In these automobile collision cases which were consolidated for trial, verdicts and judgments were rendered for the plaintiffs, a driver and a guest passenger in an automobile, against the defendant who was driving another automobile. Among the plaintiffs' allegations of negligence were failure of the defendant to control her automobile, traveling too fast under existing conditions, failing to keep a proper lookout ahead, and failing to yield the right of way to the plaintiffs' vehicle when it had already entered the intersection in which the collision occurred.
The evidence offered by the parties was as a whole inconsistent and contradictory and made issues of fact as to negligence on the part of the defendant and of the plaintiff driver. It did not demand a verdict for either party. It was sufficient to authorize a finding that the defendant was negligent, and questions as to any negligence of the plaintiff driver that might prohibit or reduce the amount of the plaintiffs' recovery of damages, were matters within the province of the jury. Harris v. Cates, 105 Ga. App. 178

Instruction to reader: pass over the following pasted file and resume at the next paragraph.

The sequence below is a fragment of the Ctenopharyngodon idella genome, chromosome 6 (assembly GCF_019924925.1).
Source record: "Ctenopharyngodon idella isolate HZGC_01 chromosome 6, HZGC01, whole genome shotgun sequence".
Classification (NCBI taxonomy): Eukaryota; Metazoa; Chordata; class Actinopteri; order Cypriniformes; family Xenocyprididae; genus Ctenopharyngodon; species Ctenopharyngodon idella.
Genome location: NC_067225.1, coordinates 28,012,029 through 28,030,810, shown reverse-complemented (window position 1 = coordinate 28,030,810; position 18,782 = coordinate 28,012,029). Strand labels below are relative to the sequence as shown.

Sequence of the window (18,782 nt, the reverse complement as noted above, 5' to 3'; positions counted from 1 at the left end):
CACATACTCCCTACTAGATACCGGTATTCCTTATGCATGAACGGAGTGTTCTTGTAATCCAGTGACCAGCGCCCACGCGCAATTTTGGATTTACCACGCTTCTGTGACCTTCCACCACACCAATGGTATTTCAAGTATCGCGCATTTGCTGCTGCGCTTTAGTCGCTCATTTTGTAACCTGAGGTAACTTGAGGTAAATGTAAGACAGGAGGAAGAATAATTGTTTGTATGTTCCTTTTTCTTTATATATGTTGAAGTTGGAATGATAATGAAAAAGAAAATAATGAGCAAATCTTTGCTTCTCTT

, 179 (123 SE2d 703
); Medlin v. Bickford, 106 Ga. App. 859
, 861 (128 SE2d 531
); Underwood v. Atlanta & W. P. R. Co., 106 Ga. App. 467
, 469 (127 SE2d 318
Therefore, the trial court did int err in overruling and denying the defendant's motions for directed verdicts and for judgments notwithstanding the verdicts. But the trial court erred in directing a verdict for the plaintiffs on the question of liability, and for this reason the judgment must be reversed and a new trial granted.
Albert E. Butler, for appellees.